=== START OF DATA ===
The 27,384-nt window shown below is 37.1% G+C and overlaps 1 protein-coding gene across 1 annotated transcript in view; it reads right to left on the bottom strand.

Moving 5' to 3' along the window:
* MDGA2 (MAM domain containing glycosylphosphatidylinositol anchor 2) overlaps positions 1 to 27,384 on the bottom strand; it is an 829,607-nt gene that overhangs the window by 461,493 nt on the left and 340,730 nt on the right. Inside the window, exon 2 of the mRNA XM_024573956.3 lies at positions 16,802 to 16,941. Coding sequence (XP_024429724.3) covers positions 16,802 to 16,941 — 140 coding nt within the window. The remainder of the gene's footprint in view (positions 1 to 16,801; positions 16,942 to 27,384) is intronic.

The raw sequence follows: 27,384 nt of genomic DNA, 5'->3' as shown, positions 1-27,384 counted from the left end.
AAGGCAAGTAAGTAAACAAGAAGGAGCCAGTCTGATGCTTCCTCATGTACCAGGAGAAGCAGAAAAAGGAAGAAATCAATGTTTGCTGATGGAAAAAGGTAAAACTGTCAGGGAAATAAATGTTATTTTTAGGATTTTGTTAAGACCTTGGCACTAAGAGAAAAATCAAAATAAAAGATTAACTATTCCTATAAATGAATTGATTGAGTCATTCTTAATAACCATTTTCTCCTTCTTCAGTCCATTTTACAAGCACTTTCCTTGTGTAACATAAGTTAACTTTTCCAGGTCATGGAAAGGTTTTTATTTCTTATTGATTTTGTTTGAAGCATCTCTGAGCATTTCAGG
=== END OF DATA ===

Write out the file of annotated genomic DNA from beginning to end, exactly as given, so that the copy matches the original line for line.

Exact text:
The 27,384-nt window shown below is 37.1% G+C and overlaps 1 protein-coding gene across 1 annotated transcript in view; it reads right to left on the bottom strand.

Moving 5' to 3' along the window:
* MDGA2 (MAM domain containing glycosylphosphatidylinositol anchor 2) overlaps positions 1 to 27,384 on the bottom strand; it is an 829,607-nt gene that overhangs the window by 461,493 nt on the left and 340,730 nt on the right. Inside the window, exon 2 of the mRNA XM_024573956.3 lies at positions 16,802 to 16,941. Coding sequence (XP_024429724.3) covers positions 16,802 to 16,941 — 140 coding nt within the window. The remainder of the gene's footprint in view (positions 1 to 16,801; positions 16,942 to 27,384) is intronic.

The raw sequence follows: 27,384 nt of genomic DNA, 5'->3' as shown, positions 1-27,384 counted from the left end.
AAGGCAAGTAAGTAAACAAGAAGGAGCCAGTCTGATGCTTCCTCATGTACCAGGAGAAGCAGAAAAAGGAAGAAATCAATGTTTGCTGATGGAAAAAGGTAAAACTGTCAGGGAAATAAATGTTATTTTTAGGATTTTGTTAAGACCTTGGCACTAAGAGAAAAATCAAAATAAAAGATTAACTATTCCTATAAATGAATTGATTGAGTCATTCTTAATAACCATTTTCTCCTTCTTCAGTCCATTTTACAAGCACTTTCCTTGTGTAACATAAGTTAACTTTTCCAGGTCATGGAAAGGTTTTTATTTCTTATTGATTTTGTTTGAAGCATCTCTGAGCATTTCAGG